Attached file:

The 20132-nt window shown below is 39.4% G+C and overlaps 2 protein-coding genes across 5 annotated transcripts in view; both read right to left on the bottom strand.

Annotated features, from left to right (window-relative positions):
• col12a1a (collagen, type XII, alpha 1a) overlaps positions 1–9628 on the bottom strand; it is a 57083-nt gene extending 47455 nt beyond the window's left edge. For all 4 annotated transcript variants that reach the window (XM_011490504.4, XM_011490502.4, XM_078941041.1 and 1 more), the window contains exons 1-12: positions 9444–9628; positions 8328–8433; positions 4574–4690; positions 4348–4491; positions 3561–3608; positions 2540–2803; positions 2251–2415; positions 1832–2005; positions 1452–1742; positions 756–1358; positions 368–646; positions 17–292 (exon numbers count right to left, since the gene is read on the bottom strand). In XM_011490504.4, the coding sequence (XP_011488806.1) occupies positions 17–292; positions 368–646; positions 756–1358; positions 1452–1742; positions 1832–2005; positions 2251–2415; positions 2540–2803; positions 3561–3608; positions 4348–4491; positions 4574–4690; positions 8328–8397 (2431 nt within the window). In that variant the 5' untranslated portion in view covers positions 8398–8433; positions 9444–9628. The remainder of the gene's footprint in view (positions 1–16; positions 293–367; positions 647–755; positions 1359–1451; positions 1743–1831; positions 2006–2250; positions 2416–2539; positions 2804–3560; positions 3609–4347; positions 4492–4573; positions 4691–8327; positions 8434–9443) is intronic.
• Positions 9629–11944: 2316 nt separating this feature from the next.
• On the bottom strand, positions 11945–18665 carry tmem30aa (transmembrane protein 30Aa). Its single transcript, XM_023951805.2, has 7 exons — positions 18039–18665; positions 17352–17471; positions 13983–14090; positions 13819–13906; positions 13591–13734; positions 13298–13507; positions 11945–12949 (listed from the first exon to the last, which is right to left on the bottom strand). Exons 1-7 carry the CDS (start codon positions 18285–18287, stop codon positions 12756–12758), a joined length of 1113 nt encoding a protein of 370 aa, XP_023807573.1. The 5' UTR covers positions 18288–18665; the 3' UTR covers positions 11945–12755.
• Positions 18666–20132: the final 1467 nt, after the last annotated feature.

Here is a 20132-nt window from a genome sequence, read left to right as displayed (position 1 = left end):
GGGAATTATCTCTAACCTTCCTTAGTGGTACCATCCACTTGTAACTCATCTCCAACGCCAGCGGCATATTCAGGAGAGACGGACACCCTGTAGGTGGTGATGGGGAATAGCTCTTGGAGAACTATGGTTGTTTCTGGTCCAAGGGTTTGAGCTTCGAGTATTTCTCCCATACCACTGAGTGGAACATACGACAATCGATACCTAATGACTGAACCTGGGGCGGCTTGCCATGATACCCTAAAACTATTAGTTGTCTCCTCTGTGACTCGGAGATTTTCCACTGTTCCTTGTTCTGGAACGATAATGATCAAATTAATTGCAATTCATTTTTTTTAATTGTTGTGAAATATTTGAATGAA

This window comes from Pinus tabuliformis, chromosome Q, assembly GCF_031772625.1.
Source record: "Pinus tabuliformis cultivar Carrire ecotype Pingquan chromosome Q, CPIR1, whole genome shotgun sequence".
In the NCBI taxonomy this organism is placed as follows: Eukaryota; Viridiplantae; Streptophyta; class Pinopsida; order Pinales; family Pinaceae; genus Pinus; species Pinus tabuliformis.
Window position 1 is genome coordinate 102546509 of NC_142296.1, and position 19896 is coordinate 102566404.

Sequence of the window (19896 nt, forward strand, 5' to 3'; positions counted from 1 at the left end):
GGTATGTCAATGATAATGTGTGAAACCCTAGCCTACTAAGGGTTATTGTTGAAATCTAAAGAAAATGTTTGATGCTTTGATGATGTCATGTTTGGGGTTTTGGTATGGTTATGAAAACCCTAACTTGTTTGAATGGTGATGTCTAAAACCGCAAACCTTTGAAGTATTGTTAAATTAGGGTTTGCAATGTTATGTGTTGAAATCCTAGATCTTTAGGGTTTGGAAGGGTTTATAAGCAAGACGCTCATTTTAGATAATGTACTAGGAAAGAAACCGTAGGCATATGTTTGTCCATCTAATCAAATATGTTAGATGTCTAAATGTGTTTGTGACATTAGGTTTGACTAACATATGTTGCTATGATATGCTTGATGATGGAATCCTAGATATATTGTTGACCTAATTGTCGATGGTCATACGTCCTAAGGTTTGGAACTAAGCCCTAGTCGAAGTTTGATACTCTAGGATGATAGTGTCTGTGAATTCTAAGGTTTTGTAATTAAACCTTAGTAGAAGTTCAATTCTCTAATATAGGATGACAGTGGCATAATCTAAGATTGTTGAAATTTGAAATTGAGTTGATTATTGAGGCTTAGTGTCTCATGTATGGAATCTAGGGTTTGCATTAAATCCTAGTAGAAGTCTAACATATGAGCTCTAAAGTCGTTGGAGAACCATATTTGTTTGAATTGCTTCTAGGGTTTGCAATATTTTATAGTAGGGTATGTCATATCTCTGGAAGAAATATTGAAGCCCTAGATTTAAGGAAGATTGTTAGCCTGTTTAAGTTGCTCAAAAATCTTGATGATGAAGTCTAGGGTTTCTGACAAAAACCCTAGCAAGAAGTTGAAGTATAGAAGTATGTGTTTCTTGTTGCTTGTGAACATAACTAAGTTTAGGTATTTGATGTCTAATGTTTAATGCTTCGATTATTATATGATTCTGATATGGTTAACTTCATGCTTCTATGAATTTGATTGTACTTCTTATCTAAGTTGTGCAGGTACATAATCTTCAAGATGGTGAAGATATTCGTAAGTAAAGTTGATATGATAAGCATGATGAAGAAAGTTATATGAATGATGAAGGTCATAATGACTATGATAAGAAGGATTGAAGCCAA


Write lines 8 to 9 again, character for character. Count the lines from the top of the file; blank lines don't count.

GGGAATTATCTCTAACCTTCCTTAGTGGTACCATCCACTTGTAACTCATCTCCAACGCCAGCGGCATATTCAGGAGAGACGGACACCCTGTAGGTGGTGATGGGGAATAGCTCTTGGAGAACTATGGTTGTTTCTGGTCCAAGGGTTTGAGCTTCGAGTATTTCTCCCATACCACTGAGTGGAACATACGACAATCGATACCTAATGACTGAACCTGGGGCGGCTTGCCATGATACCCTAAAACTATTAGTTGTCTCCTCTGTGACTCGGAGATTTTCCACTGTTCCTTGTTCTGGAACGATAATGATCAAATTAATTGCAATTCATTTTTTTTAATTGTTGTGAAATATTTGAATGAA

This window comes from Pinus tabuliformis, chromosome Q, assembly GCF_031772625.1.